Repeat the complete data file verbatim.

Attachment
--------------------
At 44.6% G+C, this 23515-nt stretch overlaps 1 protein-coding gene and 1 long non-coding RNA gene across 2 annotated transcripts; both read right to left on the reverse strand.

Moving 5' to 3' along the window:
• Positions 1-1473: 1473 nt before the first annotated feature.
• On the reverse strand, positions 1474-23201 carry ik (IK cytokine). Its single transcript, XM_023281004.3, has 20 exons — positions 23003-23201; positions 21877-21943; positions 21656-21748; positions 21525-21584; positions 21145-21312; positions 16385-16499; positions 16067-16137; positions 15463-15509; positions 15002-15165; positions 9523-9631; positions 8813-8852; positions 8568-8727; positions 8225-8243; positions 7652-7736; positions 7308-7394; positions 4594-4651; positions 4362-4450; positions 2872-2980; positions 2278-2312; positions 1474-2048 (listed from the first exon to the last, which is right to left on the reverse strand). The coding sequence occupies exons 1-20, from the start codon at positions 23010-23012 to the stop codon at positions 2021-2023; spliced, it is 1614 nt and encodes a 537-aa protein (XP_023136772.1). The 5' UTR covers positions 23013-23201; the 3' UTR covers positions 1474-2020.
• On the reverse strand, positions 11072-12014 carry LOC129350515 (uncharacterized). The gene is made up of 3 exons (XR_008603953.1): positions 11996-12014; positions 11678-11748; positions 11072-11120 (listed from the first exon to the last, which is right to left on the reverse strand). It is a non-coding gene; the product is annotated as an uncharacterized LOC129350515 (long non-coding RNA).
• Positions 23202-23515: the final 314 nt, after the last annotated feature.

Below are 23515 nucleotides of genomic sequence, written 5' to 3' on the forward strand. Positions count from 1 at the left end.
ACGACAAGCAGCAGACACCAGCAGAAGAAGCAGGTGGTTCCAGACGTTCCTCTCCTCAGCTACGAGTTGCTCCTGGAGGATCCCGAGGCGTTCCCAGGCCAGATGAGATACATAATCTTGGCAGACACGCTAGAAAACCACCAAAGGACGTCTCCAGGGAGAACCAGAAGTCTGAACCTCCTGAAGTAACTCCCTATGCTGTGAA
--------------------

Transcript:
At 44.6% G+C, this 23515-nt stretch overlaps 1 protein-coding gene and 1 long non-coding RNA gene across 2 annotated transcripts; both read right to left on the reverse strand.

Moving 5' to 3' along the window:
• Positions 1-1473: 1473 nt before the first annotated feature.
• On the reverse strand, positions 1474-23201 carry ik (IK cytokine). Its single transcript, XM_023281004.3, has 20 exons — positions 23003-23201; positions 21877-21943; positions 21656-21748; positions 21525-21584; positions 21145-21312; positions 16385-16499; positions 16067-16137; positions 15463-15509; positions 15002-15165; positions 9523-9631; positions 8813-8852; positions 8568-8727; positions 8225-8243; positions 7652-7736; positions 7308-7394; positions 4594-4651; positions 4362-4450; positions 2872-2980; positions 2278-2312; positions 1474-2048 (listed from the first exon to the last, which is right to left on the reverse strand). The coding sequence occupies exons 1-20, from the start codon at positions 23010-23012 to the stop codon at positions 2021-2023; spliced, it is 1614 nt and encodes a 537-aa protein (XP_023136772.1). The 5' UTR covers positions 23013-23201; the 3' UTR covers positions 1474-2020.
• On the reverse strand, positions 11072-12014 carry LOC129350515 (uncharacterized). The gene is made up of 3 exons (XR_008603953.1): positions 11996-12014; positions 11678-11748; positions 11072-11120 (listed from the first exon to the last, which is right to left on the reverse strand). It is a non-coding gene; the product is annotated as an uncharacterized LOC129350515 (long non-coding RNA).
• Positions 23202-23515: the final 314 nt, after the last annotated feature.

Below are 23515 nucleotides of genomic sequence, written 5' to 3' on the forward strand. Positions count from 1 at the left end.
ACGACAAGCAGCAGACACCAGCAGAAGAAGCAGGTGGTTCCAGACGTTCCTCTCCTCAGCTACGAGTTGCTCCTGGAGGATCCCGAGGCGTTCCCAGGCCAGATGAGATACATAATCTTGGCAGACACGCTAGAAAACCACCAAAGGACGTCTCCAGGGAGAACCAGAAGTCTGAACCTCCTGAAGTAACTCCCTATGCTGTGAA